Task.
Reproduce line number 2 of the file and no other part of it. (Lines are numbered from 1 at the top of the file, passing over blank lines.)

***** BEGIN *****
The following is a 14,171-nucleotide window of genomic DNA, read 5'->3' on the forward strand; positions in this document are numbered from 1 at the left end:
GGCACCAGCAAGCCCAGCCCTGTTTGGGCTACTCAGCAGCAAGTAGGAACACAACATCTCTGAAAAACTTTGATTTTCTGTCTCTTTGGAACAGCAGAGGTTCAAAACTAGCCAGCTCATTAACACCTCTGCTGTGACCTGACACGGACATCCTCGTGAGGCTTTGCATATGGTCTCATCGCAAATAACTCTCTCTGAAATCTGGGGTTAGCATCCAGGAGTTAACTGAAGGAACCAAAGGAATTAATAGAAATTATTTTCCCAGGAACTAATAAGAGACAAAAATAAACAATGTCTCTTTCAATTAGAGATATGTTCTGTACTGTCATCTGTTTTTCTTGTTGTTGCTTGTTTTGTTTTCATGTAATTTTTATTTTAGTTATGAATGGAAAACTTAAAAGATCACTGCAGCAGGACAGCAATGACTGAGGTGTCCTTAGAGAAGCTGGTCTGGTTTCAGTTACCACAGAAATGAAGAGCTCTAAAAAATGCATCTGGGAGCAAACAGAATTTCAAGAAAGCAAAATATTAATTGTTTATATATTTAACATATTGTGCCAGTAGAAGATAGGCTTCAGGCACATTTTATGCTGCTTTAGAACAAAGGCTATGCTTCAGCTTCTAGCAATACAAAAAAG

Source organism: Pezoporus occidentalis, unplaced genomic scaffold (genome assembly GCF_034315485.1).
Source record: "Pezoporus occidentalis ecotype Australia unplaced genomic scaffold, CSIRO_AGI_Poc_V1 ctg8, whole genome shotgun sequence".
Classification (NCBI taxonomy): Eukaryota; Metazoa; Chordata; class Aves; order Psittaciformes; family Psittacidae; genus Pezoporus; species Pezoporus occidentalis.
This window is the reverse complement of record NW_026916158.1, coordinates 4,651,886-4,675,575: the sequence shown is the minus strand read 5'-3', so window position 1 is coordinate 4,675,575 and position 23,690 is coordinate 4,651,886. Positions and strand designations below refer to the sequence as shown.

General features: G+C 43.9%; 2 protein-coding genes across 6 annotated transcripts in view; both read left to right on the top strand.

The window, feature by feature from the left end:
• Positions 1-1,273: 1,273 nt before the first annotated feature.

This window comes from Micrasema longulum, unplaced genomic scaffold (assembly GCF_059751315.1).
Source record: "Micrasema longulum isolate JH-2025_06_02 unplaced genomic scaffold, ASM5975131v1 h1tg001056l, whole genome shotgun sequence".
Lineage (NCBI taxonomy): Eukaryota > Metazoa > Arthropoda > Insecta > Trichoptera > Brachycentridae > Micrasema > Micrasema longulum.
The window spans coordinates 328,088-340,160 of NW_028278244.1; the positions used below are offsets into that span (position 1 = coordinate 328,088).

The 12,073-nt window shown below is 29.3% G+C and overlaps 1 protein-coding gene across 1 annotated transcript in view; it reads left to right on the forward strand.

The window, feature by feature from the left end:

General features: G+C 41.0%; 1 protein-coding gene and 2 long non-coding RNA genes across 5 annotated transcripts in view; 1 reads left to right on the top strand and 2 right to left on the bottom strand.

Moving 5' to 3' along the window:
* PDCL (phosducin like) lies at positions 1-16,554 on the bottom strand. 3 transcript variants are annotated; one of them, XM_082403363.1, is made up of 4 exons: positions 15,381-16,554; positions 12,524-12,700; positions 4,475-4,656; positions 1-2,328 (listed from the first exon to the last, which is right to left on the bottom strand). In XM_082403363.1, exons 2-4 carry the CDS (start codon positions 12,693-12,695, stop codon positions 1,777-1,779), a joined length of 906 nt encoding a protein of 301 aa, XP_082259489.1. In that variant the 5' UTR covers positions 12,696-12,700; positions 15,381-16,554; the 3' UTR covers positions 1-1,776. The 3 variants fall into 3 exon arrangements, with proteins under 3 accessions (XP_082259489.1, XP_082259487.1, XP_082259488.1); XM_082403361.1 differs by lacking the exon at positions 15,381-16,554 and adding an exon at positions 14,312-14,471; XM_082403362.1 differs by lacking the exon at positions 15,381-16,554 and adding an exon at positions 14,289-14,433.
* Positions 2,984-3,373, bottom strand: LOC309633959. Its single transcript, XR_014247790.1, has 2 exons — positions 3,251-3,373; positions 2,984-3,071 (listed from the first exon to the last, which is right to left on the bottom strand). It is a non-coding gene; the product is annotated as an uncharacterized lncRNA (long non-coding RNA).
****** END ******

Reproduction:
GGCACCAGCAAGCCCAGCCCTGTTTGGGCTACTCAGCAGCAAGTAGGAACACAACATCTCTGAAAAACTTTGATTTTCTGTCTCTTTGGAACAGCAGAGGTTCAAAACTAGCCAGCTCATTAACACCTCTGCTGTGACCTGACACGGACATCCTCGTGAGGCTTTGCATATGGTCTCATCGCAAATAACTCTCTCTGAAATCTGGGGTTAGCATCCAGGAGTTAACTGAAGGAACCAAAGGAATTAATAGAAATTATTTTCCCAGGAACTAATAAGAGACAAAAATAAACAATGTCTCTTTCAATTAGAGATATGTTCTGTACTGTCATCTGTTTTTCTTGTTGTTGCTTGTTTTGTTTTCATGTAATTTTTATTTTAGTTATGAATGGAAAACTTAAAAGATCACTGCAGCAGGACAGCAATGACTGAGGTGTCCTTAGAGAAGCTGGTCTGGTTTCAGTTACCACAGAAATGAAGAGCTCTAAAAAATGCATCTGGGAGCAAACAGAATTTCAAGAAAGCAAAATATTAATTGTTTATATATTTAACATATTGTGCCAGTAGAAGATAGGCTTCAGGCACATTTTATGCTGCTTTAGAACAAAGGCTATGCTTCAGCTTCTAGCAATACAAAAAAG